The police-involved shooting of an unarmed black teenaged male in Tempe, Arizona, on July 28, has prompted calls for an independent investigation from area activists and his family. New details of the incident that killed 19-year-old Dalvin Hollins reveal striking similarities to a shooting case in Chicago.
New York Daily News columnist Shaun King tweeted Monday that he had confirmed Hollins was shot in the back. Tempe police Lt. Edward Ouimette, who officials named as the shooter weeks ago, had been in pursuit of a robbery suspect when he encountered Hollins, the KNXV-TV reported.
Ouimette, a 19-year veteran of the force, did not have his body-cam on at the moment he chased Hollins and shot him. The NYDN's King also tweeted that Ouimette only turned the camera on after he shot Hollins. The 52-year-old police lieutenant told officials that he believed Hollins was armed and had pointed what he thought was a gun, according to KNXV-TV.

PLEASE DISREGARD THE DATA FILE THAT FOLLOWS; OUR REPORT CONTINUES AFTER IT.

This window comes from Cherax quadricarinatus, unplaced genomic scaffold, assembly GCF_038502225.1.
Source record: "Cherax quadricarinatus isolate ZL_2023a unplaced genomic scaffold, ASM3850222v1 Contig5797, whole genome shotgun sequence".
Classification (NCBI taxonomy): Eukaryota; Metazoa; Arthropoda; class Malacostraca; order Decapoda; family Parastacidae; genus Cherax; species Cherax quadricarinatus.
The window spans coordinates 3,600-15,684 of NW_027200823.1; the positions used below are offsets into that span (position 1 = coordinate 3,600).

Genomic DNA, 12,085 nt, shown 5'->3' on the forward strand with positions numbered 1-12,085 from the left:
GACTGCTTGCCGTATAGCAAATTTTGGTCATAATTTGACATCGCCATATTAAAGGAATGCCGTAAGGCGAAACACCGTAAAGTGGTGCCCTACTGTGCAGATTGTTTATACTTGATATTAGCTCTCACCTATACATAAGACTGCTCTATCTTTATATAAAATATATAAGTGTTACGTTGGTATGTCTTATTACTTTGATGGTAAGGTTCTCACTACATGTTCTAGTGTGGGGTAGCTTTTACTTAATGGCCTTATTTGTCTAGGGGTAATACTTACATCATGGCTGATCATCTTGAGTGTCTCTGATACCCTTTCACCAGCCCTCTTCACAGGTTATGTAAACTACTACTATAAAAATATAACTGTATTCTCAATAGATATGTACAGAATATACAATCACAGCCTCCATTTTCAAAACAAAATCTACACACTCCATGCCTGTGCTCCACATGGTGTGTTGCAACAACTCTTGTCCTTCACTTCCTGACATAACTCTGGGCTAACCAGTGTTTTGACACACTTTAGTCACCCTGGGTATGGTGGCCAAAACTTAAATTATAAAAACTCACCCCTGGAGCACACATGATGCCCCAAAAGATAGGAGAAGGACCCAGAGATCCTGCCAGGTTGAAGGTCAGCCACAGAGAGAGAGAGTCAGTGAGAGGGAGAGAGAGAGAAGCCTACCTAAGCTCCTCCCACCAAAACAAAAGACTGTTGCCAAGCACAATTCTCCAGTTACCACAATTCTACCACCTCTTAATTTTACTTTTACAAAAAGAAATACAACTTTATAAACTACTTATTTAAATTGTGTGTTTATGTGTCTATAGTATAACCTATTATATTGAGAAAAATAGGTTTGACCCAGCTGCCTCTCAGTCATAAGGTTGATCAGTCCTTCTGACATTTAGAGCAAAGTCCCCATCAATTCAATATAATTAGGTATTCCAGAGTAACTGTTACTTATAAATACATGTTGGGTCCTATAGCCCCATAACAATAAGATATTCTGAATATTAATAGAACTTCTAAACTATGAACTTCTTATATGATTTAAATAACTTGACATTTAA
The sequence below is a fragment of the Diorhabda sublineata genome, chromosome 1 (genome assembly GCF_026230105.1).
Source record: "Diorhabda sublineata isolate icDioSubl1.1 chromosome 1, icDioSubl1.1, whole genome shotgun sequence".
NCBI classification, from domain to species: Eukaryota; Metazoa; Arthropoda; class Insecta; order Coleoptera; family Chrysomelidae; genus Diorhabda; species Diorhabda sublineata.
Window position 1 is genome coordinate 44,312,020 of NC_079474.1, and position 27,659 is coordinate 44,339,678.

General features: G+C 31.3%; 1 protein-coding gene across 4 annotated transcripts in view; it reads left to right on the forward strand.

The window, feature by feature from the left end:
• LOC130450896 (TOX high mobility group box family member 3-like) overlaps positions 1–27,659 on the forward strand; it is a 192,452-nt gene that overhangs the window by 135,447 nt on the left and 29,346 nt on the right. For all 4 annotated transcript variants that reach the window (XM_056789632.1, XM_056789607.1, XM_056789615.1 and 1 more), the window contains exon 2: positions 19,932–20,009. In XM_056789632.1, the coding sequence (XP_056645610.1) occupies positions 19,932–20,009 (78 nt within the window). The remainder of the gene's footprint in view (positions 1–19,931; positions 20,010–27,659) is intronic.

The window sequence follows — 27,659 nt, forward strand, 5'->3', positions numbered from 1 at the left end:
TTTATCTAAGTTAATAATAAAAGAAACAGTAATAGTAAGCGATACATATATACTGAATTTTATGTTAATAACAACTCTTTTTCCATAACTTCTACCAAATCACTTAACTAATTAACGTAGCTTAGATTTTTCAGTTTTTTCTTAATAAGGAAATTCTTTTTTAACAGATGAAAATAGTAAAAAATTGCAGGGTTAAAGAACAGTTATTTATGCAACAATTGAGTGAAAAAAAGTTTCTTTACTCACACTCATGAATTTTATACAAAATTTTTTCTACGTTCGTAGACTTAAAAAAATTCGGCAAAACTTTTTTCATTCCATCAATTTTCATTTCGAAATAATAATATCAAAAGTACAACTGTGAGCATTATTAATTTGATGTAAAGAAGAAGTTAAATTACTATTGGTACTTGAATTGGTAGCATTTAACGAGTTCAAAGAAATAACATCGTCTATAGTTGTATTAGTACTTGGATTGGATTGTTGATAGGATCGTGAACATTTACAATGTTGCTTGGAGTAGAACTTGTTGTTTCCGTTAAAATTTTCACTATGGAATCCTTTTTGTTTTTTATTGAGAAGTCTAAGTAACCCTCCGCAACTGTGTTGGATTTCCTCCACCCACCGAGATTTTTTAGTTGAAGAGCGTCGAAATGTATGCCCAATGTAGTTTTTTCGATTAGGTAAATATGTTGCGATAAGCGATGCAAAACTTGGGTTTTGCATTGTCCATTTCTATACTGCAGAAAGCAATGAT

Hollins was found unresponsive and unarmed in the maintenance shed of a senior center, where emergency medical personnel pronounced him dead. Police had identified Hollins as the suspect in a pharmacy robbery, during which the suspect gestured as if he had a weapon.
Frederick Franklin, Hollins' stepfather, told KNXV-TV that his stepson suffered from possible bipolar disorder. Hollins fell through the cracks of Arizona's mental health system, which failed to help him when he struggled in school during his early teens, Franklin said.
That's partly why the family and a local civil rights activist have called for an independent investigation into why Ouimette was not using his body-cam at the time of the shooting. Video footage from fatal police shootings have increasingly been crucial in determining misconduct among officers.
In Chicago, two police officers were at least temporarily relieved of street duty following the July 28 fatal shooting of another unarmed black teenager. The officers' body-worn camera footage showed they may have violated a use-of-force policy that prohibits shooting at a suspect's fleeing vehicle.